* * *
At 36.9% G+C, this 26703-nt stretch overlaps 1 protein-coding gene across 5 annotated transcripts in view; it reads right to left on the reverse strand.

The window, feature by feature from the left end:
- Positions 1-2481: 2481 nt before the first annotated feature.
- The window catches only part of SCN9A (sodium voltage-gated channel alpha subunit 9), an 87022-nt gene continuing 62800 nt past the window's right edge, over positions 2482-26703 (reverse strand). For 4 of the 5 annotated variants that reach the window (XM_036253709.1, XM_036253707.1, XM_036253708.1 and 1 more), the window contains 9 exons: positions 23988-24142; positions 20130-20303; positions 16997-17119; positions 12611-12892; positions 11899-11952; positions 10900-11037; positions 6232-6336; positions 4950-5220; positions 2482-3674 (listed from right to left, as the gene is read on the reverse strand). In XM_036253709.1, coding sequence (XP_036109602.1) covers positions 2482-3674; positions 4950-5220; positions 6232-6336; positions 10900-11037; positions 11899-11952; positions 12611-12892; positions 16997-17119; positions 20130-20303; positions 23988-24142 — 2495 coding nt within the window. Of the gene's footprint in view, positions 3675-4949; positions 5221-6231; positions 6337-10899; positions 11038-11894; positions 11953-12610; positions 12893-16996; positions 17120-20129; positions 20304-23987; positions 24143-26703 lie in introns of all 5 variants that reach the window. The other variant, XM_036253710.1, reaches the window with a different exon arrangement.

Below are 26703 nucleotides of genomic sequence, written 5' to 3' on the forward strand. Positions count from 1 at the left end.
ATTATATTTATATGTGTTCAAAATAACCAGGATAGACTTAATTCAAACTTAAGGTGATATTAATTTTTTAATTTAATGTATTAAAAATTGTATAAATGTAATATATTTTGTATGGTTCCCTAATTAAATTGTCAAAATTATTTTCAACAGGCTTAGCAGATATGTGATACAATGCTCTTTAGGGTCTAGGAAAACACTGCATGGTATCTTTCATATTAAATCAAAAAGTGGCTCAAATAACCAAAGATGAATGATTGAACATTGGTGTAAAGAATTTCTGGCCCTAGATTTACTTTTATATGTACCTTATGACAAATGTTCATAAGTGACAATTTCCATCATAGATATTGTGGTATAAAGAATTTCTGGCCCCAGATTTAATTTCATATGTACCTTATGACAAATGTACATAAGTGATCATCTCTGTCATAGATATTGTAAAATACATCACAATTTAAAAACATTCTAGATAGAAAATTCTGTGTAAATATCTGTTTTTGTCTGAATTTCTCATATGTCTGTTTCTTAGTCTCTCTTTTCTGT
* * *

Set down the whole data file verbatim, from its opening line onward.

At 36.9% G+C, this 26703-nt stretch overlaps 1 protein-coding gene across 5 annotated transcripts in view; it reads right to left on the reverse strand.

The window, feature by feature from the left end:
- Positions 1-2481: 2481 nt before the first annotated feature.
- The window catches only part of SCN9A (sodium voltage-gated channel alpha subunit 9), an 87022-nt gene continuing 62800 nt past the window's right edge, over positions 2482-26703 (reverse strand). For 4 of the 5 annotated variants that reach the window (XM_036253709.1, XM_036253707.1, XM_036253708.1 and 1 more), the window contains 9 exons: positions 23988-24142; positions 20130-20303; positions 16997-17119; positions 12611-12892; positions 11899-11952; positions 10900-11037; positions 6232-6336; positions 4950-5220; positions 2482-3674 (listed from right to left, as the gene is read on the reverse strand). In XM_036253709.1, coding sequence (XP_036109602.1) covers positions 2482-3674; positions 4950-5220; positions 6232-6336; positions 10900-11037; positions 11899-11952; positions 12611-12892; positions 16997-17119; positions 20130-20303; positions 23988-24142 — 2495 coding nt within the window. Of the gene's footprint in view, positions 3675-4949; positions 5221-6231; positions 6337-10899; positions 11038-11894; positions 11953-12610; positions 12893-16996; positions 17120-20129; positions 20304-23987; positions 24143-26703 lie in introns of all 5 variants that reach the window. The other variant, XM_036253710.1, reaches the window with a different exon arrangement.

Below are 26703 nucleotides of genomic sequence, written 5' to 3' on the forward strand. Positions count from 1 at the left end.
ATTATATTTATATGTGTTCAAAATAACCAGGATAGACTTAATTCAAACTTAAGGTGATATTAATTTTTTAATTTAATGTATTAAAAATTGTATAAATGTAATATATTTTGTATGGTTCCCTAATTAAATTGTCAAAATTATTTTCAACAGGCTTAGCAGATATGTGATACAATGCTCTTTAGGGTCTAGGAAAACACTGCATGGTATCTTTCATATTAAATCAAAAAGTGGCTCAAATAACCAAAGATGAATGATTGAACATTGGTGTAAAGAATTTCTGGCCCTAGATTTACTTTTATATGTACCTTATGACAAATGTTCATAAGTGACAATTTCCATCATAGATATTGTGGTATAAAGAATTTCTGGCCCCAGATTTAATTTCATATGTACCTTATGACAAATGTACATAAGTGATCATCTCTGTCATAGATATTGTAAAATACATCACAATTTAAAAACATTCTAGATAGAAAATTCTGTGTAAATATCTGTTTTTGTCTGAATTTCTCATATGTCTGTTTCTTAGTCTCTCTTTTCTGT